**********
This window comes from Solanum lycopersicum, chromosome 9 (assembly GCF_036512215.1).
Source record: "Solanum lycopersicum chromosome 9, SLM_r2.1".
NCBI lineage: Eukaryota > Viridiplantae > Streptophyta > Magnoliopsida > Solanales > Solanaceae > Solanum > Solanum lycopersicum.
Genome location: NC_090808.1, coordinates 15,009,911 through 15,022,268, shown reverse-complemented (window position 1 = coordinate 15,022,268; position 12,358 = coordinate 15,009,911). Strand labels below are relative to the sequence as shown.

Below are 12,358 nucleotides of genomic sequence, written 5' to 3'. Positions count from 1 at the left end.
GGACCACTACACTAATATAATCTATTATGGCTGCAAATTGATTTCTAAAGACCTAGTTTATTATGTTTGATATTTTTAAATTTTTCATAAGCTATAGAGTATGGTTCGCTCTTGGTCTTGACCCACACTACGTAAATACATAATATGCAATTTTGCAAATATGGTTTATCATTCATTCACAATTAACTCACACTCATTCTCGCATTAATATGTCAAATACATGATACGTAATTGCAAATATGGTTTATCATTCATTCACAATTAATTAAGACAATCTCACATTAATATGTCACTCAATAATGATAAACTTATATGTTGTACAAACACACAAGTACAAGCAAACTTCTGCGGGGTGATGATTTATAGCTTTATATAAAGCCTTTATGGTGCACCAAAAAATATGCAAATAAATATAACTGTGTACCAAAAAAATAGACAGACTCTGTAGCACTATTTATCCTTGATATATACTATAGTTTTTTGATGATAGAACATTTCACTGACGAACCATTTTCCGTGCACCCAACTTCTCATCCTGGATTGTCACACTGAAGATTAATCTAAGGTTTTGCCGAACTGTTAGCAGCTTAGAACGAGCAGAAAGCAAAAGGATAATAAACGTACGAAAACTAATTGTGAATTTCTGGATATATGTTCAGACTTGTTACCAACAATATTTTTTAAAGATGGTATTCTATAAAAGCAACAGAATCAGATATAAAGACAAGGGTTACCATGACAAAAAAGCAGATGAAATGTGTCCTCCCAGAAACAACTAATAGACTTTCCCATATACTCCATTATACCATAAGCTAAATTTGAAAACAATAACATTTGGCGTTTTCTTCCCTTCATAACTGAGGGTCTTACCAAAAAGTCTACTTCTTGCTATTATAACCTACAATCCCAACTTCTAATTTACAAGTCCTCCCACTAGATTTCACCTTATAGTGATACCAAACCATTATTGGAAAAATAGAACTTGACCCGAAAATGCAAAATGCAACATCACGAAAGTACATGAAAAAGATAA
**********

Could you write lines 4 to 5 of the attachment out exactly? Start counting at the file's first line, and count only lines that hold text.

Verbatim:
Genome location: NC_090808.1, coordinates 15,009,911 through 15,022,268, shown reverse-complemented (window position 1 = coordinate 15,022,268; position 12,358 = coordinate 15,009,911). Strand labels below are relative to the sequence as shown.

Below are 12,358 nucleotides of genomic sequence, written 5' to 3'. Positions count from 1 at the left end.